I did run out to coffee! One bare glance in the mirror as I was leaving the house saw barely brushed hair, old sweat pants, a red sweat jacket that’s seen better days, and someone older than she feels inside peeking back with hopeful eyes. But I dismissed the uncomfortable part of what I saw, and kept going.
It was fun! I enjoyed getting to know the other mom as much as I thought I would, and since I didn’t have the energy, I didn’t bother to be anyone else than me. In fact, I even told her that I’m living in a rather dysfunctional way where I barely and rarely go anywhere, but that when the notion and impulse hit me when we got the second car, she was the one I wanted to meet up with and get to know. True that.
So what did Dr. Suess say? “Be who you are and say what you feel, because those who mind don’t matter, and those who matter don’t mind.” Another favorite by Oscar Wilde: “Be yourself; everyone else is already taken.” The years of the veneer of normal are long gone for me.
An interesting thing that I’ve learned before and should have remembered: it wasn’t nearly as big a deal to her as it was to me to be truthfully vulnerable with where I’m at. In fact, it rather left the door wide open for her to be real. My vulnerability left a safe space for her to enter. It quickly became clear to me that once again, not all is at it seems on the surface face we often wear to the world at large.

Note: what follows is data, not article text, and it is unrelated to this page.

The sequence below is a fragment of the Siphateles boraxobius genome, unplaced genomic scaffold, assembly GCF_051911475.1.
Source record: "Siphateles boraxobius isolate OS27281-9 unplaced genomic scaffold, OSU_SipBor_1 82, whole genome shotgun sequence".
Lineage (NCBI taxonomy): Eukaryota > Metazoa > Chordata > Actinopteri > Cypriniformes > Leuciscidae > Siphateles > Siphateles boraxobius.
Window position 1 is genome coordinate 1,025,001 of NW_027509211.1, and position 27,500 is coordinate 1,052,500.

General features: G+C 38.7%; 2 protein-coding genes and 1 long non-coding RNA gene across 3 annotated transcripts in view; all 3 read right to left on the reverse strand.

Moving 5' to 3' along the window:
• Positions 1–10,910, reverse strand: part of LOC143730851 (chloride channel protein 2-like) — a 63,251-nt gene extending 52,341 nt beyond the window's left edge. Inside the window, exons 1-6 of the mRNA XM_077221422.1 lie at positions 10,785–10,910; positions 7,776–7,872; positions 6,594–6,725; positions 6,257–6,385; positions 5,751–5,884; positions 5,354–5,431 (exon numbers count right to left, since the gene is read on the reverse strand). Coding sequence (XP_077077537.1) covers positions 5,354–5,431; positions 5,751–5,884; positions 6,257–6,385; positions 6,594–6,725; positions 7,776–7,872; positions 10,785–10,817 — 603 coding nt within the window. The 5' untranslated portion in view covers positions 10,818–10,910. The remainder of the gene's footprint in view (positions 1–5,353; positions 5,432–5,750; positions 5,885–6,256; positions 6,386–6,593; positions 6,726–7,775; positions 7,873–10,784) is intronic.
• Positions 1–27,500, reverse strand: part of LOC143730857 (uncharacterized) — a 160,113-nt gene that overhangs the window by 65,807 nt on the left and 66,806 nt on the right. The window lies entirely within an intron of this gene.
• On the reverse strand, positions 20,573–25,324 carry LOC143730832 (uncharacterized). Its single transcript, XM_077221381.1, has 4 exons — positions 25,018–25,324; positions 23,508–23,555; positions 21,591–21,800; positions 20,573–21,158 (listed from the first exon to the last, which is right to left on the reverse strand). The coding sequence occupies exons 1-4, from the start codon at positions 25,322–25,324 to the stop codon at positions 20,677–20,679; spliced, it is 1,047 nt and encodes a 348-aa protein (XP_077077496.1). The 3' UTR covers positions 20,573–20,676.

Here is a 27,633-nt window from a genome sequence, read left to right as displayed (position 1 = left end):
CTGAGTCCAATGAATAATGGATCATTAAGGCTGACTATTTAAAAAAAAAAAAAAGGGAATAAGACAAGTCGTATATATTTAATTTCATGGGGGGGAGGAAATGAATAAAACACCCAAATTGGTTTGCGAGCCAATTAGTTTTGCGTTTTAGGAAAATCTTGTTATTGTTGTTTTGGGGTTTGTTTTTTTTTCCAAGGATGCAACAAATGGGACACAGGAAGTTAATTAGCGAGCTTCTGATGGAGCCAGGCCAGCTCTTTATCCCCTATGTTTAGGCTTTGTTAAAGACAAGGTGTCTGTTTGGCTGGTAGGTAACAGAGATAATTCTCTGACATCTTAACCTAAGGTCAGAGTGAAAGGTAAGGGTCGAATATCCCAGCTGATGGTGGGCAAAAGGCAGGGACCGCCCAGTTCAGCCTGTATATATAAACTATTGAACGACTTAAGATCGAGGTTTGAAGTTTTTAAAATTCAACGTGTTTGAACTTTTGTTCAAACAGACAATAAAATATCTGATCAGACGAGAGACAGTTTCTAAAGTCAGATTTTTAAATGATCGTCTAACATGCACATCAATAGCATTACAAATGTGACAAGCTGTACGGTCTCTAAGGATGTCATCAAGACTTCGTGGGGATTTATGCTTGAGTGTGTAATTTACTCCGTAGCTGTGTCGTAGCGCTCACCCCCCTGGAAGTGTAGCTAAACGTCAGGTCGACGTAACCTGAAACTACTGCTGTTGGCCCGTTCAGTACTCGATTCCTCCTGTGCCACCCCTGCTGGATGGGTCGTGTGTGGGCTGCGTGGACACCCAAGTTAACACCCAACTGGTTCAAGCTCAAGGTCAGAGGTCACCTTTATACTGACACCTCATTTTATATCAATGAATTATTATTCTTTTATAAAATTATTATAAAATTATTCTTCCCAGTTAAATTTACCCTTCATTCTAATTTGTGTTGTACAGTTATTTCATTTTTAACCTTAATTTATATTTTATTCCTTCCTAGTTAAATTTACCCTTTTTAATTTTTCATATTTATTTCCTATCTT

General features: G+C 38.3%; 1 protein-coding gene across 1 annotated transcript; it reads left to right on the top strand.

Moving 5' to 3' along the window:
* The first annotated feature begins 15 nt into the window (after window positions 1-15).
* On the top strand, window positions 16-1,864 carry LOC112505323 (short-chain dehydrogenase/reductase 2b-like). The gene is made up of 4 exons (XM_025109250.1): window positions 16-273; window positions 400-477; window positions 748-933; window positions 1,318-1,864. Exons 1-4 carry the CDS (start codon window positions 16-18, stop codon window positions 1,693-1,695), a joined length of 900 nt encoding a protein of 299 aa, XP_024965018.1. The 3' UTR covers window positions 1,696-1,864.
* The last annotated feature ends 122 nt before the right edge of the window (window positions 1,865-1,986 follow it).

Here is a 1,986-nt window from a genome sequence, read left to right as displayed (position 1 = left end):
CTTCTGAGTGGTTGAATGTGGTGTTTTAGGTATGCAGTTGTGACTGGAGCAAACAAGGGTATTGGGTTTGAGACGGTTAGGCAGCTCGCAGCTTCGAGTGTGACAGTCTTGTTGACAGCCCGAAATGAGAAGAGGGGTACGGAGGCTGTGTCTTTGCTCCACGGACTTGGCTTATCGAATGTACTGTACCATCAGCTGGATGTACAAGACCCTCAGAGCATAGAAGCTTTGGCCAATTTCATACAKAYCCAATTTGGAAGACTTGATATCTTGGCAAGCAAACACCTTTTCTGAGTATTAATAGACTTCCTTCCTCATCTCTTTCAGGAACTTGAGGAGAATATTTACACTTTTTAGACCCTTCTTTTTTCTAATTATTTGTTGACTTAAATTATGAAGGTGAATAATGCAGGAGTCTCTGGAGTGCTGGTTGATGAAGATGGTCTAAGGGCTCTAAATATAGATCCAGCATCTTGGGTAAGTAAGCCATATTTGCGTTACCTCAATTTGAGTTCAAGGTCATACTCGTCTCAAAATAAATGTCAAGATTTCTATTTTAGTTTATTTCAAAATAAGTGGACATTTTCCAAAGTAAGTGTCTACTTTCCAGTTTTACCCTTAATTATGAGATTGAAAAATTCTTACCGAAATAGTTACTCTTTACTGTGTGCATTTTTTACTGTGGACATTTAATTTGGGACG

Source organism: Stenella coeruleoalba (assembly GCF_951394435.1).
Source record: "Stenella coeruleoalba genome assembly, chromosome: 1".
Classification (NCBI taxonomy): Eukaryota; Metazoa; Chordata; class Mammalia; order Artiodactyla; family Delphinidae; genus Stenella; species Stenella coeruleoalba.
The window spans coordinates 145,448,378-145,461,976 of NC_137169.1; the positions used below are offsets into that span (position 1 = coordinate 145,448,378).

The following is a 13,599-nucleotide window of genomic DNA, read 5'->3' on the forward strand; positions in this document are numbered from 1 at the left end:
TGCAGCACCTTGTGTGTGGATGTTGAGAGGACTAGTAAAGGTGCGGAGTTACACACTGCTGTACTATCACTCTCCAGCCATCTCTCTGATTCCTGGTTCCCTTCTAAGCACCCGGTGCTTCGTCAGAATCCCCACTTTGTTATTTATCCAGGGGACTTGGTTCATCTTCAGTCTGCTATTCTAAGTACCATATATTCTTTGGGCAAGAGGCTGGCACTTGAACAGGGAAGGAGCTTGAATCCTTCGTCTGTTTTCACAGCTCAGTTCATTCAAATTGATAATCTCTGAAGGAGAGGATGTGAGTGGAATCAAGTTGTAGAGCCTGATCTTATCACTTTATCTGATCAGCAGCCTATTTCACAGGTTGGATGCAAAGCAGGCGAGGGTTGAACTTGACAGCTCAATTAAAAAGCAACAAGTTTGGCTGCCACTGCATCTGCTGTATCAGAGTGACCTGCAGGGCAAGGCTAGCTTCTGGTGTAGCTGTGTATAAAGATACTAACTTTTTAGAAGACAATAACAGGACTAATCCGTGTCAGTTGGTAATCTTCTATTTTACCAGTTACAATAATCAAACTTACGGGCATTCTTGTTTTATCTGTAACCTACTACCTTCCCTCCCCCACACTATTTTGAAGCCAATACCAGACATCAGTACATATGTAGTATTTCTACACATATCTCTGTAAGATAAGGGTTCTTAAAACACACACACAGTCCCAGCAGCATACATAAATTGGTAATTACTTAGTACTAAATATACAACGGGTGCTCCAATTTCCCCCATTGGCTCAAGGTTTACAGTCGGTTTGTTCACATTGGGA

We sat and talked mostly unfiltered. I say mostly, for who really knows the heart? I found out that she might be moving in a couple months, and silently kicked myself (just a little) for not stepping out of my hidey-hole cave sooner.
Meanwhile, I’m watching the tilled area where I sowed the wildflower seed packets with an anticipation that doesn’t yet want to count on it happening (but I keep imagining how it would look). I imagine sitting with tea and a good book at the small glass table that I’ll set on the small worn patio area, and waiting for the hummingbirds to come. Do you see the lilacs on my blog site? That photo was taken by my youngest daughter last spring. I can’t wait for them to bloom, to close my eyes, and bury my nose and breathe in that heavenly scent.
If only I could also see another flock of busy, silly, serious, industrious chickens in the currently broken down coop. So far, he’s still entirely against having chickens. This morning, I almost feel hopeful that even chickens are not impossible.